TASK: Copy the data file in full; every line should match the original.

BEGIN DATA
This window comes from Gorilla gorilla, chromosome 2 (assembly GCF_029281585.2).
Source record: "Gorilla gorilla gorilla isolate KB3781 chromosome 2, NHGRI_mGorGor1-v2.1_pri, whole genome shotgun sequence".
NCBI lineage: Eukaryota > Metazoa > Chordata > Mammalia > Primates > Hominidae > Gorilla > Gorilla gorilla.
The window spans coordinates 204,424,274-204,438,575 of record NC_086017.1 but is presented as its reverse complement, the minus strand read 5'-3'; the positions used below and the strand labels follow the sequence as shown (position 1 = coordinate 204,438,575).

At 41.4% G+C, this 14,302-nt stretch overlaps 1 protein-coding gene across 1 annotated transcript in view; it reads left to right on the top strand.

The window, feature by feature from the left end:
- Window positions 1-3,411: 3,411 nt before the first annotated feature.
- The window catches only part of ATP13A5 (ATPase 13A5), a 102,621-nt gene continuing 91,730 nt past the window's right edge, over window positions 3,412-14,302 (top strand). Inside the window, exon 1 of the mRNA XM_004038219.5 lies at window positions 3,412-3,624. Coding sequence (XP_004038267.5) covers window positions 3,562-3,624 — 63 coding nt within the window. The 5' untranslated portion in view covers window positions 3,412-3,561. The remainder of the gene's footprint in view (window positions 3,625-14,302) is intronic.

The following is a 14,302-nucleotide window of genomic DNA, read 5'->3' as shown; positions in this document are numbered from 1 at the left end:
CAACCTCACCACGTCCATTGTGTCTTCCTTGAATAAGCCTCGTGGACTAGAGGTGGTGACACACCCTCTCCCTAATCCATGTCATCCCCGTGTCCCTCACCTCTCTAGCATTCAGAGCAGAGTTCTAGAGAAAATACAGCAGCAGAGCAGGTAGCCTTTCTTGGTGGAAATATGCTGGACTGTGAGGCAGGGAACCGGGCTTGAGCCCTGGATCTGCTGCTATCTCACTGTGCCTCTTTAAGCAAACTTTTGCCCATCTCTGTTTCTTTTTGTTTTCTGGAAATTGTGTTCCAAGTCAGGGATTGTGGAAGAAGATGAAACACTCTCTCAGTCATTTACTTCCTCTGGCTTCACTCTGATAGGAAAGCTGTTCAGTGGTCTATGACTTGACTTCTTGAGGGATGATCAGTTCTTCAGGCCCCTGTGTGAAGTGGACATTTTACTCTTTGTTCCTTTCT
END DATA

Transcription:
This window comes from Gorilla gorilla, chromosome 2 (assembly GCF_029281585.2).
Source record: "Gorilla gorilla gorilla isolate KB3781 chromosome 2, NHGRI_mGorGor1-v2.1_pri, whole genome shotgun sequence".
NCBI lineage: Eukaryota > Metazoa > Chordata > Mammalia > Primates > Hominidae > Gorilla > Gorilla gorilla.
The window spans coordinates 204,424,274-204,438,575 of record NC_086017.1 but is presented as its reverse complement, the minus strand read 5'-3'; the positions used below and the strand labels follow the sequence as shown (position 1 = coordinate 204,438,575).

At 41.4% G+C, this 14,302-nt stretch overlaps 1 protein-coding gene across 1 annotated transcript in view; it reads left to right on the top strand.

The window, feature by feature from the left end:
- Window positions 1-3,411: 3,411 nt before the first annotated feature.
- The window catches only part of ATP13A5 (ATPase 13A5), a 102,621-nt gene continuing 91,730 nt past the window's right edge, over window positions 3,412-14,302 (top strand). Inside the window, exon 1 of the mRNA XM_004038219.5 lies at window positions 3,412-3,624. Coding sequence (XP_004038267.5) covers window positions 3,562-3,624 — 63 coding nt within the window. The 5' untranslated portion in view covers window positions 3,412-3,561. The remainder of the gene's footprint in view (window positions 3,625-14,302) is intronic.

The following is a 14,302-nucleotide window of genomic DNA, read 5'->3' as shown; positions in this document are numbered from 1 at the left end:
CAACCTCACCACGTCCATTGTGTCTTCCTTGAATAAGCCTCGTGGACTAGAGGTGGTGACACACCCTCTCCCTAATCCATGTCATCCCCGTGTCCCTCACCTCTCTAGCATTCAGAGCAGAGTTCTAGAGAAAATACAGCAGCAGAGCAGGTAGCCTTTCTTGGTGGAAATATGCTGGACTGTGAGGCAGGGAACCGGGCTTGAGCCCTGGATCTGCTGCTATCTCACTGTGCCTCTTTAAGCAAACTTTTGCCCATCTCTGTTTCTTTTTGTTTTCTGGAAATTGTGTTCCAAGTCAGGGATTGTGGAAGAAGATGAAACACTCTCTCAGTCATTTACTTCCTCTGGCTTCACTCTGATAGGAAAGCTGTTCAGTGGTCTATGACTTGACTTCTTGAGGGATGATCAGTTCTTCAGGCCCCTGTGTGAAGTGGACATTTTACTCTTTGTTCCTTTCT